Hello to Sober February!!

Hello to Sober February!!

You may have heard about Dry January, where people avoid alcohol entirely during the first month of the new year. Although the concept of Dry January is relatively new, it has been around in the U.K. since 2014, and is now starting to catch on in the U.S. However, following the emergence of the COVID-19 pandemic, which has been accompanied by a significant spike in alcohol consumption, it’s become an increasingly important topic. It’s important to look at how not just one month, but every month can affect your mind, body, and soul, which is why we’re talking about Sober February today.

For most people, 2020 was a year of stress and uncertainty about the future. And the unfortunate truth is that alcohol, particularly wine, is often marketed as a “stress coping mechanism”, especially toward women and mothers. As a 2020 BBC article wrote, “marketing often links drinking to perceptions of what women are seeking: friendship, relaxation, and empowerment.” It promotes a distorted version of self-care–women can be mothers, providers, in the workforce, and still treat themselves and relax… with alcohol. Though relaxation for some can come in the form of a glass of wine, it isn’t necessarily self-care, and this idea can create a dangerous and disordered outlook on alcohol and stress coping. These feelings of happiness, independence, and empowerment cannot be induced with a bottle of wine–they require real, tangible change.

Participating in Dry January could be appealing to many, given that many people indulge during the holiday season and then want to kickstart the new year in healthier fashion. Using this month to reflect on your attitude toward alcohol and drinking habits can help change your mindset and well-being. Rather than viewing this month as a challenge to tick off your list, introspect and recognize the significance alcohol holds in your daily life; take note of your physical and mental changes that are happening as a result of sobriety.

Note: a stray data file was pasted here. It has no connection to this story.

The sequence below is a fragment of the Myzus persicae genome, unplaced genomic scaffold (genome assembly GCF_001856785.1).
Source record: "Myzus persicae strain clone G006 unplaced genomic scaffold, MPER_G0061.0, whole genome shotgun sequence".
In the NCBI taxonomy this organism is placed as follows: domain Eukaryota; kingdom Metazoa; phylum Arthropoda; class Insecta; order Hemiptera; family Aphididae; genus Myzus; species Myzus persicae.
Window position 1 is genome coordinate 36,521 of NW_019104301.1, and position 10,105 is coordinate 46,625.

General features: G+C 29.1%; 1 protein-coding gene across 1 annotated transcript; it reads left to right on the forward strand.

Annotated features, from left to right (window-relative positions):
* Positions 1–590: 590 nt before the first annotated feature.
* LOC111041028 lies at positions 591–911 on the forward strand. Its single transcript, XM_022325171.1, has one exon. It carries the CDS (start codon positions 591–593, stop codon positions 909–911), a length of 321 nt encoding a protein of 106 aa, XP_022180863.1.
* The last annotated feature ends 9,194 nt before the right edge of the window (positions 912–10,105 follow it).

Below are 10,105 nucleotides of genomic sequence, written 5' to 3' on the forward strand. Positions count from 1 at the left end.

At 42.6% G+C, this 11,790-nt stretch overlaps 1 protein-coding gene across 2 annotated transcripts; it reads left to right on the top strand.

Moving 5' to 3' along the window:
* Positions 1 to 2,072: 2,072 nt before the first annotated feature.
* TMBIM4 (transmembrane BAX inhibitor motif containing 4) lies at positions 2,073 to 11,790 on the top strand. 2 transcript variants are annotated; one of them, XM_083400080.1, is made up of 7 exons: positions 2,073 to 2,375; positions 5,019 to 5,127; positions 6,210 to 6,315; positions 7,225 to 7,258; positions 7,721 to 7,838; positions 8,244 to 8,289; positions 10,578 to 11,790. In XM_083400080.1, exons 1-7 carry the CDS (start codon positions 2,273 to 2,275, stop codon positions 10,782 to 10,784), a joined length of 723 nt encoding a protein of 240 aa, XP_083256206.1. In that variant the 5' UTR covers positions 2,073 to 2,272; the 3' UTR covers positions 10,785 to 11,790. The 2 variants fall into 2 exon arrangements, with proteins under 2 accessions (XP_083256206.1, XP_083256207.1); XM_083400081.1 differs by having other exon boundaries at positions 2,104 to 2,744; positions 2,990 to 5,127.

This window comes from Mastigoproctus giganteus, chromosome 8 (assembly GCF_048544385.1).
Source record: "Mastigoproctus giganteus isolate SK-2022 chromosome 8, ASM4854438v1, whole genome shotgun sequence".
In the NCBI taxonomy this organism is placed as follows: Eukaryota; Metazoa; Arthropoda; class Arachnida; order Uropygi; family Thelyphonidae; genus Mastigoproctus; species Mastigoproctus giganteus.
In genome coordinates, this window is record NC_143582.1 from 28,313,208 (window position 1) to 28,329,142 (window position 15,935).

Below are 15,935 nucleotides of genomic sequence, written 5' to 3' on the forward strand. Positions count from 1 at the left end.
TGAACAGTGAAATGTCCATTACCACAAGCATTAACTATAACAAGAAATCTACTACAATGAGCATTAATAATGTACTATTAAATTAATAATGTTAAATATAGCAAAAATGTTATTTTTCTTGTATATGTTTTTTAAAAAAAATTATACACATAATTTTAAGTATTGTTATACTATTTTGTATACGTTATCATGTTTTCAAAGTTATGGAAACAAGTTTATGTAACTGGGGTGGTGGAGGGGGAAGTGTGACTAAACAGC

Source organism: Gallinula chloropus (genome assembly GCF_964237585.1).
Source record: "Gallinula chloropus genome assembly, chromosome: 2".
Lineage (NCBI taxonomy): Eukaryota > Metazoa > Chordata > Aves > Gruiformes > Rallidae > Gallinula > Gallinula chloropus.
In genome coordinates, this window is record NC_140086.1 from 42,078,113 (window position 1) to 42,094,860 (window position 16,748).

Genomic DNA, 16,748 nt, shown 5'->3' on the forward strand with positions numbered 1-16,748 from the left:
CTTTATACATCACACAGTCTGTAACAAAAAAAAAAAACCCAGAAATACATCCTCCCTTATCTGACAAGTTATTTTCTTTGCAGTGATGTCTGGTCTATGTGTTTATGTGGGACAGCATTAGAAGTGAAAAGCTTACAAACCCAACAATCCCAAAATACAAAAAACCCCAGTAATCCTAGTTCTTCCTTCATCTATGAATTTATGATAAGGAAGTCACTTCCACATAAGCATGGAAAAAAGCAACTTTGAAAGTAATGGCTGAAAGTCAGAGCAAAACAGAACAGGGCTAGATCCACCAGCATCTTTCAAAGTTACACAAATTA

Why you should try Sober February?

The main reasons people participate in Dry January are the health benefits. As you’re probably aware, excessive drinking can result in health issues, including high blood pressure and high cholesterol, and increases the risk for certain diseases, like breast cancer, heart disease, stroke, and liver problems. It can impair sleeping patterns, decrease energy levels, weaken immune function, and cause weight gain. Not to mention, an increasing number of women are experiencing emergency visits for alcohol-related reasons.

This isn’t meant to scare you away from alcohol entirely, though! It’s important to take a step back and evaluate your relationship with alcohol by looking at the facts! Pose a couple questions to yourself, like: Do you feel more energized? Do you find it difficult to resist a glass of wine? Have your sleep, exercise, or mood patterns changed? How do you want to incorporate alcohol into your life from this point on? Your experience is your own and your takeaways from your “experiment” are only going to benefit you and your quality of life. Obviously, it’s quite easy to participate in a challenge for a month, but you can reap the benefits of your experience by using what you’ve learned about yourself to improve your approach on alcohol in the future. It’s a great way to learn how to incorporate a realistic amount of alcohol for your health to keep a balanced lifestyle. Dry January may be over, but taking care of yourself through self-awareness and self-reflection doesn’t have to end!

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